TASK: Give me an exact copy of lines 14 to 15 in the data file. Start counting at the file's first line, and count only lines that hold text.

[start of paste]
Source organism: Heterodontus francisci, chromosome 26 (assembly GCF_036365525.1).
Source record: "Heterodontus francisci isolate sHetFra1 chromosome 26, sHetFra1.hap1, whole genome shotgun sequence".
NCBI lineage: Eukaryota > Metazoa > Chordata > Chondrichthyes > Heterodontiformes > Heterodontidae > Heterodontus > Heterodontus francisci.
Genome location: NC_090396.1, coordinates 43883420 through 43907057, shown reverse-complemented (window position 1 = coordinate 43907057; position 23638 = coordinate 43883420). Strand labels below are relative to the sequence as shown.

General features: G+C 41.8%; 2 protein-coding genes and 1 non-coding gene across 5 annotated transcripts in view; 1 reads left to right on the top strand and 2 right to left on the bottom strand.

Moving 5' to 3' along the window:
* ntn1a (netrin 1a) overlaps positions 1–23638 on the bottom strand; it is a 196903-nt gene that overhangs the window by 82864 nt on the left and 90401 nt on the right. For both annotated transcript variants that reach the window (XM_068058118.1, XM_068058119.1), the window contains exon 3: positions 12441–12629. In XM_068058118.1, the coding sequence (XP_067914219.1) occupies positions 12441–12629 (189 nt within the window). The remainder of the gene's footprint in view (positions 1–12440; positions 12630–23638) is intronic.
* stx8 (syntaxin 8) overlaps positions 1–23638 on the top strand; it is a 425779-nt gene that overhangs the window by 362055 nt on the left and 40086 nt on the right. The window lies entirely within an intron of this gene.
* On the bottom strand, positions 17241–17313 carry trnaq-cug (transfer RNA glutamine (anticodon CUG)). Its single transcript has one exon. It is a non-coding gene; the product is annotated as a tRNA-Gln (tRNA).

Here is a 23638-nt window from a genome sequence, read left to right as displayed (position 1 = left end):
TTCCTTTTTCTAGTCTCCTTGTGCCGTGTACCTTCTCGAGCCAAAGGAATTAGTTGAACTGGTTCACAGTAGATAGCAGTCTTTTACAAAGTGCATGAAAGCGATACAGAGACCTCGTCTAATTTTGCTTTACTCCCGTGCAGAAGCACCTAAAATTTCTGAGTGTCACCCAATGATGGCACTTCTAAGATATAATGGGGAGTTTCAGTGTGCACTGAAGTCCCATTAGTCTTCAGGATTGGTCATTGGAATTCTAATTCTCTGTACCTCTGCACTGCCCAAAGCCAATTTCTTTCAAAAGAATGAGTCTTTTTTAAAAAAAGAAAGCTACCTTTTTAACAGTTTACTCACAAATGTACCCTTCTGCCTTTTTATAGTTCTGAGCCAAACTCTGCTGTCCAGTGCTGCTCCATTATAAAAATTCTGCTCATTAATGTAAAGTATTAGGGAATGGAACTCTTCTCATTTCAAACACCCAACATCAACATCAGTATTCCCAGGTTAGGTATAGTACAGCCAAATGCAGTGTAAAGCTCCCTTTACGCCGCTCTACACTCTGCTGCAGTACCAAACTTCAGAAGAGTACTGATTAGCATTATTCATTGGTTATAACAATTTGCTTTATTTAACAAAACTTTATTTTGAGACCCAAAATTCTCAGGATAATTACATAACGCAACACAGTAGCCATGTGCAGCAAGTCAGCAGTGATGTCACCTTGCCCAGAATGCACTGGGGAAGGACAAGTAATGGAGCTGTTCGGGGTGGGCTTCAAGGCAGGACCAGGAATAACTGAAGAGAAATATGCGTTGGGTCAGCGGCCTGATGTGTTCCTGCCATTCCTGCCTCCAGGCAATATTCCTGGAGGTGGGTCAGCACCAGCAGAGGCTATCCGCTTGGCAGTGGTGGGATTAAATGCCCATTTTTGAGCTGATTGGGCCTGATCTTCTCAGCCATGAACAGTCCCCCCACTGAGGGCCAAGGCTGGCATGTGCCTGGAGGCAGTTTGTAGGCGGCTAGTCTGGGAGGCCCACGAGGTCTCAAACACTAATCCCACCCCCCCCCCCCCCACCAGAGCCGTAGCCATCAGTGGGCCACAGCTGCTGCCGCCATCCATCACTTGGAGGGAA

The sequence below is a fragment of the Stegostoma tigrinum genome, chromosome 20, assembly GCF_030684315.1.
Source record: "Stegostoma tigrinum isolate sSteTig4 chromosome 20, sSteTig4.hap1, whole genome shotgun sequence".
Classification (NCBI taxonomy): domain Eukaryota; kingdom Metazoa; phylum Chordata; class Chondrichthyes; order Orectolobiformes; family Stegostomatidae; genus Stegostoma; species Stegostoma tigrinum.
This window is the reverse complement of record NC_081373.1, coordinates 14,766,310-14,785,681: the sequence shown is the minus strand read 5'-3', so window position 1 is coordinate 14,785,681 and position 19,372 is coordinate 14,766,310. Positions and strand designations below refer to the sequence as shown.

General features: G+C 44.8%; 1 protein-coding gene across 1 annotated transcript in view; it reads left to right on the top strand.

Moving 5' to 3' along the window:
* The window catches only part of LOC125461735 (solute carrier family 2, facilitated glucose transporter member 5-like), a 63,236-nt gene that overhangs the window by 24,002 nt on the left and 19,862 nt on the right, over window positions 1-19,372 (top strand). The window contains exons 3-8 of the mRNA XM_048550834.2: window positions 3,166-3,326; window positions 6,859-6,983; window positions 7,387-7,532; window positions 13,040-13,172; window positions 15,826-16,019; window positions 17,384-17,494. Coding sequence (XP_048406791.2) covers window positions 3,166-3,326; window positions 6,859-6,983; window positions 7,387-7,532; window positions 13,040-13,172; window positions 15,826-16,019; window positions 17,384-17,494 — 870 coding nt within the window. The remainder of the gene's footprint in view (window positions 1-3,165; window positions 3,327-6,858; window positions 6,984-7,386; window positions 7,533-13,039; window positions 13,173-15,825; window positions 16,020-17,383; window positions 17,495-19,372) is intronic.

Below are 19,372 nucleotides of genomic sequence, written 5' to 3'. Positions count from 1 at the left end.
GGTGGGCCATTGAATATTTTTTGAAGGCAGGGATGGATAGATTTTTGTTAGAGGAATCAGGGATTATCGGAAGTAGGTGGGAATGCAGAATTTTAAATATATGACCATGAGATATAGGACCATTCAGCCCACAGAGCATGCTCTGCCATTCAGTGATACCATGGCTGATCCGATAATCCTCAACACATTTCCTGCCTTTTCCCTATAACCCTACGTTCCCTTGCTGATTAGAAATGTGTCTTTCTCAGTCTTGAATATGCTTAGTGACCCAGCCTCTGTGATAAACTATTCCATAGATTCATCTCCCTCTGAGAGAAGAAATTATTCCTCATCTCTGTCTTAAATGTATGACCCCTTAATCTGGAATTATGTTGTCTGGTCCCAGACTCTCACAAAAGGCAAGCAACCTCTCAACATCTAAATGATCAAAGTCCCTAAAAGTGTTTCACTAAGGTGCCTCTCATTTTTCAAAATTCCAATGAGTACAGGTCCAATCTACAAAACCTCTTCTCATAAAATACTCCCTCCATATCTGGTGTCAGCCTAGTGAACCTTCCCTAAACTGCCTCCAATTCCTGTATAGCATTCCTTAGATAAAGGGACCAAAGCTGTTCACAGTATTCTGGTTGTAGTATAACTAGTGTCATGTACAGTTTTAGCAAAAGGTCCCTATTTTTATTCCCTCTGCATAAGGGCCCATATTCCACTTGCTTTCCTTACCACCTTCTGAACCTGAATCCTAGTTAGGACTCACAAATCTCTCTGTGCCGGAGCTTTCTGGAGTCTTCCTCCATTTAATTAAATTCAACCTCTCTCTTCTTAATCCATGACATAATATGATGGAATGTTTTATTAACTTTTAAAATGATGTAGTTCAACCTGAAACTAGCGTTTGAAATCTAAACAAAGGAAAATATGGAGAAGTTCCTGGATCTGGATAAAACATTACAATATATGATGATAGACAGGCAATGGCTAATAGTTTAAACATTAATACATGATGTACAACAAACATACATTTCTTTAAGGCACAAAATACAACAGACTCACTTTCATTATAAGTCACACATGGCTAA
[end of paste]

Classification (NCBI taxonomy): domain Eukaryota; kingdom Metazoa; phylum Chordata; class Chondrichthyes; order Orectolobiformes; family Stegostomatidae; genus Stegostoma; species Stegostoma tigrinum.
This window is the reverse complement of record NC_081373.1, coordinates 14,766,310-14,785,681: the sequence shown is the minus strand read 5'-3', so window position 1 is coordinate 14,785,681 and position 19,372 is coordinate 14,766,310. Positions and strand designations below refer to the sequence as shown.